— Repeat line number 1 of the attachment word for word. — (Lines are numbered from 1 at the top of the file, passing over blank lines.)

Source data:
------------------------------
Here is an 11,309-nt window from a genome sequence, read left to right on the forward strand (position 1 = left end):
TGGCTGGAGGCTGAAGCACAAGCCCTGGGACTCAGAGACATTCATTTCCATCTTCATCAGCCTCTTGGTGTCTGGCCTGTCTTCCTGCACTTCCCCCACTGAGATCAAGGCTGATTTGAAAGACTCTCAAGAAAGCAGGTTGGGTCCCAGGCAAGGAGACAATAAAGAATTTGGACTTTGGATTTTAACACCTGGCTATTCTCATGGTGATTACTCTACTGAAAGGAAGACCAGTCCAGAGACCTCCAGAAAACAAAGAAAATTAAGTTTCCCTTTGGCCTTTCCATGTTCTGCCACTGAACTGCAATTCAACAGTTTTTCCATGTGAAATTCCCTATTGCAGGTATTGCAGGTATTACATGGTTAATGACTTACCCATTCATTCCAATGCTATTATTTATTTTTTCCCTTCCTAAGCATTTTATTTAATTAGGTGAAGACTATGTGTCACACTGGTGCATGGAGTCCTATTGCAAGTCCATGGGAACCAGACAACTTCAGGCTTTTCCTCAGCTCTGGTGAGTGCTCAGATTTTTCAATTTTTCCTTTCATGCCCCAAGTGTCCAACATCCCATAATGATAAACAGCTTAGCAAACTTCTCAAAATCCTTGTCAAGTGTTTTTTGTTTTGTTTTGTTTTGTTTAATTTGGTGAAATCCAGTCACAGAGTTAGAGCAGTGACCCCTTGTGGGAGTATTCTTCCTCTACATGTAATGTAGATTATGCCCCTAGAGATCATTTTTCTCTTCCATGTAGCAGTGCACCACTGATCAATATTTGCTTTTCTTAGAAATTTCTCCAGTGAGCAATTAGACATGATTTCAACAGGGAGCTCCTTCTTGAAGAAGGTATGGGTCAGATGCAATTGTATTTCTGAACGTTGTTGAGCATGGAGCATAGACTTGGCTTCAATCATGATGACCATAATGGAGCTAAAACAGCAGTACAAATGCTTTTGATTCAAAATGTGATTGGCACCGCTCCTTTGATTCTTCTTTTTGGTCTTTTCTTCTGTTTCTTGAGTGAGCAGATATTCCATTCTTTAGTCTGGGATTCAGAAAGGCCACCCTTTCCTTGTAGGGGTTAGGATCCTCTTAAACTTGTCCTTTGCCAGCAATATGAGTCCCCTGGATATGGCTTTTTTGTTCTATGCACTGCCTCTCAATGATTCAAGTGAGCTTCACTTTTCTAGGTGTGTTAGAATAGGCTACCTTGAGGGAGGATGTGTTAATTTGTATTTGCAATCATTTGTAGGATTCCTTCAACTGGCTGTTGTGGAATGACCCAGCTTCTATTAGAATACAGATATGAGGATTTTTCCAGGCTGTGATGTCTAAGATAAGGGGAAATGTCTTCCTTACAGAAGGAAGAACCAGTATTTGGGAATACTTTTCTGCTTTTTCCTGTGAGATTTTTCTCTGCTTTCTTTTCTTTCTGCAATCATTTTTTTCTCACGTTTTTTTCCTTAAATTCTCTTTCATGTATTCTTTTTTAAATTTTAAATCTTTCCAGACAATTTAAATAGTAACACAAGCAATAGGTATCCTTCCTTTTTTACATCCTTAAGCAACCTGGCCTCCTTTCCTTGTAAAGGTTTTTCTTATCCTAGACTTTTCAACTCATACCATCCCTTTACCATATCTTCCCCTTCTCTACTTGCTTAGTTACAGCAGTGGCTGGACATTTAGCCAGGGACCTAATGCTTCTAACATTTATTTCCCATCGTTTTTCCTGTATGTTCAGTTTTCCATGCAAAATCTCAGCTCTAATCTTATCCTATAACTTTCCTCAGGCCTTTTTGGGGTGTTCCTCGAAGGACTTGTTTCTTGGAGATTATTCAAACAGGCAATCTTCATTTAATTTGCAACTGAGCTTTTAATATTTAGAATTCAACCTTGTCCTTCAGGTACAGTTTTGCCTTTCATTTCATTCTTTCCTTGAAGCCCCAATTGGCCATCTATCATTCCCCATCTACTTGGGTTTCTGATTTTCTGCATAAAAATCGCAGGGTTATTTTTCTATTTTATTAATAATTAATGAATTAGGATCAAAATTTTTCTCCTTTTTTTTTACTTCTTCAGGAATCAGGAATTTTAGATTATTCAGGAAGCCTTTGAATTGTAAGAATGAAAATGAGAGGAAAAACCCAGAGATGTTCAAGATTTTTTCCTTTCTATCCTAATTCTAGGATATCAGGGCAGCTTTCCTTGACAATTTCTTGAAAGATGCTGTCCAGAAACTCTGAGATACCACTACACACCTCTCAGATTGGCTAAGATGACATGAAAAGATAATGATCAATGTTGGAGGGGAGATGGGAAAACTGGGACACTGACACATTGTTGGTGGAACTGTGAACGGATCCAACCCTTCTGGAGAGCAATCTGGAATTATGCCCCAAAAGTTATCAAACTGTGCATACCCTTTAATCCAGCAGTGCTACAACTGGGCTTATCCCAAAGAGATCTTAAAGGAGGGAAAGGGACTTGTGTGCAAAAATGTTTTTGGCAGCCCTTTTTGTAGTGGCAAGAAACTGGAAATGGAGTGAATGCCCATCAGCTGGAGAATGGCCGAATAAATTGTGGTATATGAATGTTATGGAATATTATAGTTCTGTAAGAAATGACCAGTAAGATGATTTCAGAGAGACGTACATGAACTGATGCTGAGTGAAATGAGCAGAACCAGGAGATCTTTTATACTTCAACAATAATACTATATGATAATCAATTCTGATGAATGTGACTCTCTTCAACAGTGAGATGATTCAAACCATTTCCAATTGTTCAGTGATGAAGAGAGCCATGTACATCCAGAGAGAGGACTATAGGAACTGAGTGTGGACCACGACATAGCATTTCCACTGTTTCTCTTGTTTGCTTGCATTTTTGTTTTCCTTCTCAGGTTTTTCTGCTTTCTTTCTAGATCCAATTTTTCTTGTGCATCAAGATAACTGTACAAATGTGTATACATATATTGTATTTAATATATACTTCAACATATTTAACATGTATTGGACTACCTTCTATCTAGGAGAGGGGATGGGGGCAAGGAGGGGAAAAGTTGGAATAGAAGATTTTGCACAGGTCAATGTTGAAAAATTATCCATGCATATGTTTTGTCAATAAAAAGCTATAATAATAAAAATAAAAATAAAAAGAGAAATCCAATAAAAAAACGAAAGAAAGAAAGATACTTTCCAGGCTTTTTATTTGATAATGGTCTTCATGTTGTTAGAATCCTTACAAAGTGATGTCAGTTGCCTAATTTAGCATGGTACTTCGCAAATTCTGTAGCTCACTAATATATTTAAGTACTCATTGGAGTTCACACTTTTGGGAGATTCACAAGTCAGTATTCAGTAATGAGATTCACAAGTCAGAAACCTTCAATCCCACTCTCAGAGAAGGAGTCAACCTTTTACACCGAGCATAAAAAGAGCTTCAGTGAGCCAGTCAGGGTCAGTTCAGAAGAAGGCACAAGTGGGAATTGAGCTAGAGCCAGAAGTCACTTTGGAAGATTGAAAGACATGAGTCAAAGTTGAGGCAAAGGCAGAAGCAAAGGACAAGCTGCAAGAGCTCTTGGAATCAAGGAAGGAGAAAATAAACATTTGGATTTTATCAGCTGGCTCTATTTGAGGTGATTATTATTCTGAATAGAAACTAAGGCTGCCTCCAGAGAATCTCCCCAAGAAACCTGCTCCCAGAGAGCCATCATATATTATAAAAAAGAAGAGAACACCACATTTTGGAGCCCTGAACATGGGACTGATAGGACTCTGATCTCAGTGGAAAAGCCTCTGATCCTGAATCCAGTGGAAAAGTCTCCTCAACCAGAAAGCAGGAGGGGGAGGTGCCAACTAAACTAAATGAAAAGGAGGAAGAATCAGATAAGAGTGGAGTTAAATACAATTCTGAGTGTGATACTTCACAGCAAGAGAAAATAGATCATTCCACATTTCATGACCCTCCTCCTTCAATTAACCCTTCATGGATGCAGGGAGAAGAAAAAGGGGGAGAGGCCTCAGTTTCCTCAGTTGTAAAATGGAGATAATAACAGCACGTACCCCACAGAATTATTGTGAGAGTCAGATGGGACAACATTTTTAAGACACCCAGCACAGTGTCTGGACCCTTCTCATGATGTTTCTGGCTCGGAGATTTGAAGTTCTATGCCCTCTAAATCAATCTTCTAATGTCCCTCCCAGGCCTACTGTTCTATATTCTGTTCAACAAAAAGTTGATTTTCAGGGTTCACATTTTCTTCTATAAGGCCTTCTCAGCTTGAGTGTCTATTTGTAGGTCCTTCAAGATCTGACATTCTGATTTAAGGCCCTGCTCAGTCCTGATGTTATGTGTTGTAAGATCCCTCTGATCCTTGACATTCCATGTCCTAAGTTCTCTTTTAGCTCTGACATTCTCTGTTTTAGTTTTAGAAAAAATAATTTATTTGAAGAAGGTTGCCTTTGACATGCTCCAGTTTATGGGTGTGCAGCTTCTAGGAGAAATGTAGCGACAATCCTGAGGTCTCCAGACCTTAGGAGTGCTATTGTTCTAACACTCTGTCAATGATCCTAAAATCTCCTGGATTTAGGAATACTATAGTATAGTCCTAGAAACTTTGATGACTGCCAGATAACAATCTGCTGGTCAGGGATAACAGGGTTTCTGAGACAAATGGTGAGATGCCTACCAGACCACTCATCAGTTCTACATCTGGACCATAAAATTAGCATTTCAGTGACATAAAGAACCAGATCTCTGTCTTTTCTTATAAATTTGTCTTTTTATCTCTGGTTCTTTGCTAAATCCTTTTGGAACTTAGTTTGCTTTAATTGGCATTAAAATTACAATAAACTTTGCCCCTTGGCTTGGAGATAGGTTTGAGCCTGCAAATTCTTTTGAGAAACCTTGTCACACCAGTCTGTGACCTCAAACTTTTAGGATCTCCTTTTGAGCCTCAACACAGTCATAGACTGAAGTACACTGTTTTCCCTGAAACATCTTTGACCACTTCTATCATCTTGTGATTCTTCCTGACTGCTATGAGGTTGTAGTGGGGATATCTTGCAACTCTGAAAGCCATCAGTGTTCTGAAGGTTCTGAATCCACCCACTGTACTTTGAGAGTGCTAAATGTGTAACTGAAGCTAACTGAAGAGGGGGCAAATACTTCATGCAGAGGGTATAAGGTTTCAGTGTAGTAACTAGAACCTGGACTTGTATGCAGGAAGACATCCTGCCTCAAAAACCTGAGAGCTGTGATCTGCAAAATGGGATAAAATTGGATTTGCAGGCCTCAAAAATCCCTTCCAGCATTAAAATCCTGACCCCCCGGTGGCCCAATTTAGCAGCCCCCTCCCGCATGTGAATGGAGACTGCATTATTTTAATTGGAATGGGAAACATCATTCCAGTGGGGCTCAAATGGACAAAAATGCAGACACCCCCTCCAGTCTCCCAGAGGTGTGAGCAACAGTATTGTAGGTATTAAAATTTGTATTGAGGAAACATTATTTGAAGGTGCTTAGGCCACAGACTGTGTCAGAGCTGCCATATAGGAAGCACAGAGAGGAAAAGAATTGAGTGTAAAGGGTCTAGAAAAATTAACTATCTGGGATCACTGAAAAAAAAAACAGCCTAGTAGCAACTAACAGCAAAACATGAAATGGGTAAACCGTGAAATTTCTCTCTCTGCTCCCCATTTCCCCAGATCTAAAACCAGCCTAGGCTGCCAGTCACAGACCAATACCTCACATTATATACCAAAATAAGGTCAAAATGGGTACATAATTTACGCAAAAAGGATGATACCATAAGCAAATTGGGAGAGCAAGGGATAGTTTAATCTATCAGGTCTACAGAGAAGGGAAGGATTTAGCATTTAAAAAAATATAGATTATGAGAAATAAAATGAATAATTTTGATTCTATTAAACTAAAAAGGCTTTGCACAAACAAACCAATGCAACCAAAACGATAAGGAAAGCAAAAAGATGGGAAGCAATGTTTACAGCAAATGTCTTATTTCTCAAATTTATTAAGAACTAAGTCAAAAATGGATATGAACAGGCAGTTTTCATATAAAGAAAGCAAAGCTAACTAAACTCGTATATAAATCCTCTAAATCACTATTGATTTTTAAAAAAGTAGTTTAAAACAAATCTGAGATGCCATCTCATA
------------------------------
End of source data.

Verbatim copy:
Here is an 11,309-nt window from a genome sequence, read left to right on the forward strand (position 1 = left end):